Konrad Bongard, freelance columnist for Pardon Applications of Canada, explores the trend of decreasing crime rates in Canada and analyzes the varying opinions as to the cause.
In 2012, the rate of reported crime in Canada fell for the eleventh subsequent year. And everyone seems to have an opinion on why.
One popular theory, which American sociologists such as Stephen Levitt have argued for in relation to their own country, and that has been subsequently parroted by Canadian journalists, is that crime began to fall in the early nineties because the legalization of abortion (in other words, that terminated pregnancies would’ve been more likely to culminate in youth who would be eligible to commit crime).
However, this is unlikely. Canada legalized its abortion laws much later than the United States did — while the Roe v. Wade decision in the U.S. occurred in 1973, English Canada did not fully legalize abortion until 1988. If legalizing abortion really leads to lower crime, why did Canada’s crime rate begin to plunge in 1991, just three years after R. v. Morgentaler?
Other theories abound. Some argue that Canada’s crime rate has declined because of decreased alcohol consumption — a theory that, while plausible, shouldn’t be overstated, since while Canada drinks more than 50 per cent more than the global average its comparative crime rate is decidedly below that (higher drinking rates are also correlated with demographic realities that can also impact crime).
Another common notion proposed is that crime has fallen because Canada is now an overall gentler society than in the past — which, while probably true, doesn’t necessarily explain why crime rose throughout the 1960s and 1970s, just as the idea of a ‘human rights-based culture’ was becoming more entrenched than ever.
The Harper government claims that falling crime rates are proof of the efficacy of their ‘tough on crime’ agenda. This is an odd theory, given that crime rates began to fall in 1991 — years before they ever implemented such an agenda.
Perhaps the strangest idea of all is that the lead included in petrol in the 1970s and 1980s led to higher crime rates. On the surface of things, this looks plausible — Canada restricted lead petrol in 1990, and crime rates began to decline in 1991. But France’s crime rate has recently surged, and it restricted lead petrol years ago.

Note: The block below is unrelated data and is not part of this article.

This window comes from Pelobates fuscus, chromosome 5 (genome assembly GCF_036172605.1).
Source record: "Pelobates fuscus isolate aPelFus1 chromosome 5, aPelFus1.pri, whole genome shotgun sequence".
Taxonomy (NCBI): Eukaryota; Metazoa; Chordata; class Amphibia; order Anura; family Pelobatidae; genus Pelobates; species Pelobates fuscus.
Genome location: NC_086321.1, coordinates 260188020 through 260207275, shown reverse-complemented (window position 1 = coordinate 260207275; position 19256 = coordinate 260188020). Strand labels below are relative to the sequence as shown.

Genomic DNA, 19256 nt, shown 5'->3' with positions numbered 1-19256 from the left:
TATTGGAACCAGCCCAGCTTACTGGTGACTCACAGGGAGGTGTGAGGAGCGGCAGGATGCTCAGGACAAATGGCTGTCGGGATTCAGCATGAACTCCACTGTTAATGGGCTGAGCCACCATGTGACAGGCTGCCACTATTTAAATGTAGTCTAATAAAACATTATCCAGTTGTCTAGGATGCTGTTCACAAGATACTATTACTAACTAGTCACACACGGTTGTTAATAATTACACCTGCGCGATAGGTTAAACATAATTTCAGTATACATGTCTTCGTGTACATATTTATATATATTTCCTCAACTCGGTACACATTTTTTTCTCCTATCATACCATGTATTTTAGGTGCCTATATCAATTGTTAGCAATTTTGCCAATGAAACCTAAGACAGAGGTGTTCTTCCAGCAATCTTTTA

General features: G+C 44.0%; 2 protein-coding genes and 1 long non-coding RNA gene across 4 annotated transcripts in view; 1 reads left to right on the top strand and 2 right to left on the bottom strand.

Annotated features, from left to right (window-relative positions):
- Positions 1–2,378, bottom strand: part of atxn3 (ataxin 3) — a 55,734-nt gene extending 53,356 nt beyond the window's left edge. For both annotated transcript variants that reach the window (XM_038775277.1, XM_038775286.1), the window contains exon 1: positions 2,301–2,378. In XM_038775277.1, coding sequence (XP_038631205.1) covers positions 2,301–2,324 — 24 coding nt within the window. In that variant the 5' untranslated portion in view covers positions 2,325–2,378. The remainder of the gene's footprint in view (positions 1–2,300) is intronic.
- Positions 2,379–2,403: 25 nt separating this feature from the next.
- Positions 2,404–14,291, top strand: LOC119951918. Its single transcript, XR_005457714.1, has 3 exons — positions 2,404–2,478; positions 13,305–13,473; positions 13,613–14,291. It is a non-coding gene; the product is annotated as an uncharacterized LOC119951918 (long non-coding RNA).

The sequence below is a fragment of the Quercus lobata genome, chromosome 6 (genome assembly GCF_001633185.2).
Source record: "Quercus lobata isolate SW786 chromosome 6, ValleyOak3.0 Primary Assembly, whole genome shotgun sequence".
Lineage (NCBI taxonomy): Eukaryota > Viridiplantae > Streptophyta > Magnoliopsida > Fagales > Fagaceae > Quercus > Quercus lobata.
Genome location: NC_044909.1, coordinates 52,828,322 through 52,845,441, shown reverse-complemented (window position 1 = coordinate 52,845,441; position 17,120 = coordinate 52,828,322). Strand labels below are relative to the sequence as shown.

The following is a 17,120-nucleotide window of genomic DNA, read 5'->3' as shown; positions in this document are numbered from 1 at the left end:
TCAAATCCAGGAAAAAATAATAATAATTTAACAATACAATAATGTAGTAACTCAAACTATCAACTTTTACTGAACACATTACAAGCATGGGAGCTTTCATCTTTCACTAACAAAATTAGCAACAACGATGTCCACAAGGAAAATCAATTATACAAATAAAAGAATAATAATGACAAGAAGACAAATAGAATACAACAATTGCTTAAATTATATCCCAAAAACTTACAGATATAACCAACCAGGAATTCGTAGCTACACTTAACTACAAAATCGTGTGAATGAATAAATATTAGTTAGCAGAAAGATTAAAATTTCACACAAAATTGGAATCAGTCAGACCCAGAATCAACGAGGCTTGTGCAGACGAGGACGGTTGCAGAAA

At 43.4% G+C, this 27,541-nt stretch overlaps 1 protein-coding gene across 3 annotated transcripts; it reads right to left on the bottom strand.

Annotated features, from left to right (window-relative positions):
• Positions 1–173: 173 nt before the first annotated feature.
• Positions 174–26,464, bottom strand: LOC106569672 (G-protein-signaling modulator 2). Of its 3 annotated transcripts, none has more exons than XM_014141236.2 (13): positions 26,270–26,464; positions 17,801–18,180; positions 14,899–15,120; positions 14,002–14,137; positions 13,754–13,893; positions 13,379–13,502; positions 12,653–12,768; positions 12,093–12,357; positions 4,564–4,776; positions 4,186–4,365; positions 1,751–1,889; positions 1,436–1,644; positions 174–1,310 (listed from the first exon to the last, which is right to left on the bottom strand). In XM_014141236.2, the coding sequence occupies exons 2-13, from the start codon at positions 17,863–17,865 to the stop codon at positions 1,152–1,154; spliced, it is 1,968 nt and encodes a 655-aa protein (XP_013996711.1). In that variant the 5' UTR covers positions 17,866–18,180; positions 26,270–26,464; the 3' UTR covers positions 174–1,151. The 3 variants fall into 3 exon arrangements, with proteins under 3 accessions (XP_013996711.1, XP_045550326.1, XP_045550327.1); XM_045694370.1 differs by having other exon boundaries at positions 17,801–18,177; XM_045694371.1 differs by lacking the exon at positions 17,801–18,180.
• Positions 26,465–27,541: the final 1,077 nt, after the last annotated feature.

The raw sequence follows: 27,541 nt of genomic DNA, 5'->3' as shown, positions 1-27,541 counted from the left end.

“The Harper government claims that falling crime rates are proof of the efficacy of their ‘tough on crime’ agenda. This is an odd theory, given that crime rates began to fall in 1991 — years before they ever implemented such an agenda.”
In fact, there is an explanation that makes more sense than all of the above mentioned: demographics.
Simply put, young males are more likely to commit crimes — at least the crimes that are likely to be reported. Canada’s population in the 15-29 demographic — the most likely to commit crimes which are reported — peaked in 1982, just as Canada’s crime rates were reaching their highest ever rates. Combined with the crack cocaine epidemic, these conditions generated a veritable perfect storm for the escalation of reported crime rates. However, as the population aged — after 1991 — reported crime again became less widespread.
This theory is broadly consistent when one considers the distribution of crime in Canada today. The provinces with the highest rankings in the crime severity index are all western, ranging from Alberta’s 85.59 to Saskatchewan’s 139.00. With the exception of British Columbia, which is slightly older than Ontario (41.4 years compared to 39.8 years), these are also the provinces with the youngest median population ages.
The pattern is even more pronounced when you look at the territories. The Northwest Territories, Yukon, and Nunavut all have crime severity rankings far higher than the provinces, at 340.98, 156.69, and 325.57 respectively. The median age of the populations in the Northwest Territories and Nunavut — which are much more crime-ridden than Yukon — are 32.1 years and 24.7 years respectively (a trend which owes much to shorter life expectancies, and a high birth rate in First Nations communities). In Yukon, the median age of the population is 39.4 years — still young by Canadian standards, but much older than its territorial peers. And the western provinces and the territories have higher ratio of males to females, for the most part, than the other provinces.